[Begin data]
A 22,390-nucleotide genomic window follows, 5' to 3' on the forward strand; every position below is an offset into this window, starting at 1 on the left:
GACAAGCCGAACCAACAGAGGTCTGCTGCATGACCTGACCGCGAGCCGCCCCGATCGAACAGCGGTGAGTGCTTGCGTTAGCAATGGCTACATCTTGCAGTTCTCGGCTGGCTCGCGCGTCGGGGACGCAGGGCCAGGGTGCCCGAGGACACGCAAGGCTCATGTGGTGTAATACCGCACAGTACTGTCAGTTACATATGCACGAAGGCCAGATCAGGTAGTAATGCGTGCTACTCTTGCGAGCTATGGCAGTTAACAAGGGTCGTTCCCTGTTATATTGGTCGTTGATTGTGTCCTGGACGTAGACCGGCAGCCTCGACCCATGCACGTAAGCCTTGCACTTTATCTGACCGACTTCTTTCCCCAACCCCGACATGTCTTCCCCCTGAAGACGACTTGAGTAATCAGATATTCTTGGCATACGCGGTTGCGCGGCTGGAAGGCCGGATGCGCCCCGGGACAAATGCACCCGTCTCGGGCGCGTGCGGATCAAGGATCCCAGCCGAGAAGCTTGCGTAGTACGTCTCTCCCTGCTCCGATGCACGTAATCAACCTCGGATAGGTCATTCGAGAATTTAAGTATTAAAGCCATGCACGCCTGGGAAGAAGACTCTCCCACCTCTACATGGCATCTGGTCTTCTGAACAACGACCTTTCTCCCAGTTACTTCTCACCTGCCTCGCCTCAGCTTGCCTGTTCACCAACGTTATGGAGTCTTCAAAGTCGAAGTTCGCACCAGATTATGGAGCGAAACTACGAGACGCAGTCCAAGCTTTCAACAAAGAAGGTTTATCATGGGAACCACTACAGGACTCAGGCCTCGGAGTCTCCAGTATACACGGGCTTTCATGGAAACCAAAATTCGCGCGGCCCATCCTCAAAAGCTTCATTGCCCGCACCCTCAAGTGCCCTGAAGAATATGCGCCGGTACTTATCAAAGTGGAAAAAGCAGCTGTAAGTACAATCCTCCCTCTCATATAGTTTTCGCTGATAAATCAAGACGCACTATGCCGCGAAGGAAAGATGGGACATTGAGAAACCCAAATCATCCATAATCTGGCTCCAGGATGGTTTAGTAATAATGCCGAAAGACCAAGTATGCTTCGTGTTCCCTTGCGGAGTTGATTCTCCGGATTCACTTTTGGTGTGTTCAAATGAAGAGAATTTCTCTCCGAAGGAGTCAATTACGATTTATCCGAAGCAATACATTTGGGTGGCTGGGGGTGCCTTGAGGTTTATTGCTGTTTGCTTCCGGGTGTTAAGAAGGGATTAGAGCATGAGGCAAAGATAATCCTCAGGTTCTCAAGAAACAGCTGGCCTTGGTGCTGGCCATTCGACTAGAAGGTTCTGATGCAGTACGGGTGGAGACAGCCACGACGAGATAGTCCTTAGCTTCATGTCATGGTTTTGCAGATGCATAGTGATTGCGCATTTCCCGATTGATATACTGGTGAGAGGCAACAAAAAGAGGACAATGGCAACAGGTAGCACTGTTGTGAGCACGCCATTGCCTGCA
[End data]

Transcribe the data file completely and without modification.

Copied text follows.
A 22,390-nucleotide genomic window follows, 5' to 3' on the forward strand; every position below is an offset into this window, starting at 1 on the left:
GACAAGCCGAACCAACAGAGGTCTGCTGCATGACCTGACCGCGAGCCGCCCCGATCGAACAGCGGTGAGTGCTTGCGTTAGCAATGGCTACATCTTGCAGTTCTCGGCTGGCTCGCGCGTCGGGGACGCAGGGCCAGGGTGCCCGAGGACACGCAAGGCTCATGTGGTGTAATACCGCACAGTACTGTCAGTTACATATGCACGAAGGCCAGATCAGGTAGTAATGCGTGCTACTCTTGCGAGCTATGGCAGTTAACAAGGGTCGTTCCCTGTTATATTGGTCGTTGATTGTGTCCTGGACGTAGACCGGCAGCCTCGACCCATGCACGTAAGCCTTGCACTTTATCTGACCGACTTCTTTCCCCAACCCCGACATGTCTTCCCCCTGAAGACGACTTGAGTAATCAGATATTCTTGGCATACGCGGTTGCGCGGCTGGAAGGCCGGATGCGCCCCGGGACAAATGCACCCGTCTCGGGCGCGTGCGGATCAAGGATCCCAGCCGAGAAGCTTGCGTAGTACGTCTCTCCCTGCTCCGATGCACGTAATCAACCTCGGATAGGTCATTCGAGAATTTAAGTATTAAAGCCATGCACGCCTGGGAAGAAGACTCTCCCACCTCTACATGGCATCTGGTCTTCTGAACAACGACCTTTCTCCCAGTTACTTCTCACCTGCCTCGCCTCAGCTTGCCTGTTCACCAACGTTATGGAGTCTTCAAAGTCGAAGTTCGCACCAGATTATGGAGCGAAACTACGAGACGCAGTCCAAGCTTTCAACAAAGAAGGTTTATCATGGGAACCACTACAGGACTCAGGCCTCGGAGTCTCCAGTATACACGGGCTTTCATGGAAACCAAAATTCGCGCGGCCCATCCTCAAAAGCTTCATTGCCCGCACCCTCAAGTGCCCTGAAGAATATGCGCCGGTACTTATCAAAGTGGAAAAAGCAGCTGTAAGTACAATCCTCCCTCTCATATAGTTTTCGCTGATAAATCAAGACGCACTATGCCGCGAAGGAAAGATGGGACATTGAGAAACCCAAATCATCCATAATCTGGCTCCAGGATGGTTTAGTAATAATGCCGAAAGACCAAGTATGCTTCGTGTTCCCTTGCGGAGTTGATTCTCCGGATTCACTTTTGGTGTGTTCAAATGAAGAGAATTTCTCTCCGAAGGAGTCAATTACGATTTATCCGAAGCAATACATTTGGGTGGCTGGGGGTGCCTTGAGGTTTATTGCTGTTTGCTTCCGGGTGTTAAGAAGGGATTAGAGCATGAGGCAAAGATAATCCTCAGGTTCTCAAGAAACAGCTGGCCTTGGTGCTGGCCATTCGACTAGAAGGTTCTGATGCAGTACGGGTGGAGACAGCCACGACGAGATAGTCCTTAGCTTCATGTCATGGTTTTGCAGATGCATAGTGATTGCGCATTTCCCGATTGATATACTGGTGAGAGGCAACAAAAAGAGGACAATGGCAACAGGTAGCACTGTTGTGAGCACGCCATTGCCTGCA